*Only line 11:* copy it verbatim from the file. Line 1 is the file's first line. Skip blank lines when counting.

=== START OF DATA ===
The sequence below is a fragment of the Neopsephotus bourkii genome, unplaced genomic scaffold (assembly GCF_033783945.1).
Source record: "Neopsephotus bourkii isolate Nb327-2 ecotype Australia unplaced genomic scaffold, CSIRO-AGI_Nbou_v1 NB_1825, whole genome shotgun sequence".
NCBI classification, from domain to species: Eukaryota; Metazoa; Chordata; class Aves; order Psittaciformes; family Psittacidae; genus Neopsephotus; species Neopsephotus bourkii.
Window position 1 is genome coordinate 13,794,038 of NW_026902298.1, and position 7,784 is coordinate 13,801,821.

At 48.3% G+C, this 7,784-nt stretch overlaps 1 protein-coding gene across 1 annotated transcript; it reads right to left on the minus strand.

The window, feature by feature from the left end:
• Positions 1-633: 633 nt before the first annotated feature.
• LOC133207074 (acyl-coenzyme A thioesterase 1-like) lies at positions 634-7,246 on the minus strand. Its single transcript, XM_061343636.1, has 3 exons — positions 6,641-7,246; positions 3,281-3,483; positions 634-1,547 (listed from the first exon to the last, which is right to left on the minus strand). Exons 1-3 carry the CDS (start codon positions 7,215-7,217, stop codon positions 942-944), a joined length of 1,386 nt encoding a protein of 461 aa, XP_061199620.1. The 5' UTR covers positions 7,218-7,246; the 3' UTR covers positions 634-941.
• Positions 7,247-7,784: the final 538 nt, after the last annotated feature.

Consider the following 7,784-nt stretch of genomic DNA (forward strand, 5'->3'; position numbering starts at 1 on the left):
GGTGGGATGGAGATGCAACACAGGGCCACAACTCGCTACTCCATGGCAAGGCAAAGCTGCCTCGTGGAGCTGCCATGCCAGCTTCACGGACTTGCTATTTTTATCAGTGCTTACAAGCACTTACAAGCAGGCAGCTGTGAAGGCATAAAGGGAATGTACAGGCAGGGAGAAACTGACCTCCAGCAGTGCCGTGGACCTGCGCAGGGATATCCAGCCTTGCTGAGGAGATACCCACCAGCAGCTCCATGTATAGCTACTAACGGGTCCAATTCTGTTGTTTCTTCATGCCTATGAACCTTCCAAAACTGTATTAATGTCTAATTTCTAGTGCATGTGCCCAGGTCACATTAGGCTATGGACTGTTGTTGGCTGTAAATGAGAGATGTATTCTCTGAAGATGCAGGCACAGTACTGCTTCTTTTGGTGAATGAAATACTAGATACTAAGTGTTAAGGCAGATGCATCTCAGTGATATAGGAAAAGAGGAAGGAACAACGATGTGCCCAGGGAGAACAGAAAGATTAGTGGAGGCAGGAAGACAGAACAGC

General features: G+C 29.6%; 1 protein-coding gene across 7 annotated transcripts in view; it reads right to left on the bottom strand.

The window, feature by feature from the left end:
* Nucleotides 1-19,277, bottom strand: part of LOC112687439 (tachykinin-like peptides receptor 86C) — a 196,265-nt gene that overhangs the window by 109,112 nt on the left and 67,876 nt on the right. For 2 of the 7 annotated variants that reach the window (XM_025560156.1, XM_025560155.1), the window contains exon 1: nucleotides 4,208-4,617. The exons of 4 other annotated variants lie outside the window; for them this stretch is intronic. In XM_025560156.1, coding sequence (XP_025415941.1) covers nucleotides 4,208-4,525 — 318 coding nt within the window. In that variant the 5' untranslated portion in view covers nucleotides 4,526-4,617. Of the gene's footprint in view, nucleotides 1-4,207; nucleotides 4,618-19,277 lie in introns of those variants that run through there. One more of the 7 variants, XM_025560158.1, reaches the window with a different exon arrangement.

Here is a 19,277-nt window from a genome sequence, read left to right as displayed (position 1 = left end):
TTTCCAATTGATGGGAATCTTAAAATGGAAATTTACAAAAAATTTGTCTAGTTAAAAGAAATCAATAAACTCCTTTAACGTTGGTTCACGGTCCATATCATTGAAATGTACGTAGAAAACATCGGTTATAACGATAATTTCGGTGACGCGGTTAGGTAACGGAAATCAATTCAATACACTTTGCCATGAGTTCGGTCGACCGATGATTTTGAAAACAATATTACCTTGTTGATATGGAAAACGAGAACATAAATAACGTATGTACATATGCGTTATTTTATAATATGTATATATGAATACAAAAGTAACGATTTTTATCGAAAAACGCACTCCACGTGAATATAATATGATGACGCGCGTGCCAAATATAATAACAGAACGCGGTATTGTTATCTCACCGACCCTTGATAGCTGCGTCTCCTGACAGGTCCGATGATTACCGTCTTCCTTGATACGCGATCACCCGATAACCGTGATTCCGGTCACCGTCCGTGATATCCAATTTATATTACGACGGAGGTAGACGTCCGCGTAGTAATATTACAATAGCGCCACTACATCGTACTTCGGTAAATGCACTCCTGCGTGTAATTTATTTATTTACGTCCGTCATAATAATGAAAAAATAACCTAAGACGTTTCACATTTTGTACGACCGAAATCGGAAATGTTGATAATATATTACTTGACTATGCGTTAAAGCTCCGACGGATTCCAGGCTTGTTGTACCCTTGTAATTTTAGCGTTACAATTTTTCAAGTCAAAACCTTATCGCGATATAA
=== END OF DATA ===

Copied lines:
GGTGGGATGGAGATGCAACACAGGGCCACAACTCGCTACTCCATGGCAAGGCAAAGCTGCCTCGTGGAGCTGCCATGCCAGCTTCACGGACTTGCTATTTTTATCAGTGCTTACAAGCACTTACAAGCAGGCAGCTGTGAAGGCATAAAGGGAATGTACAGGCAGGGAGAAACTGACCTCCAGCAGTGCCGTGGACCTGCGCAGGGATATCCAGCCTTGCTGAGGAGATACCCACCAGCAGCTCCATGTATAGCTACTAACGGGTCCAATTCTGTTGTTTCTTCATGCCTATGAACCTTCCAAAACTGTATTAATGTCTAATTTCTAGTGCATGTGCCCAGGTCACATTAGGCTATGGACTGTTGTTGGCTGTAAATGAGAGATGTATTCTCTGAAGATGCAGGCACAGTACTGCTTCTTTTGGTGAATGAAATACTAGATACTAAGTGTTAAGGCAGATGCATCTCAGTGATATAGGAAAAGAGGAAGGAACAACGATGTGCCCAGGGAGAACAGAAAGATTAGTGGAGGCAGGAAGACAGAACAGC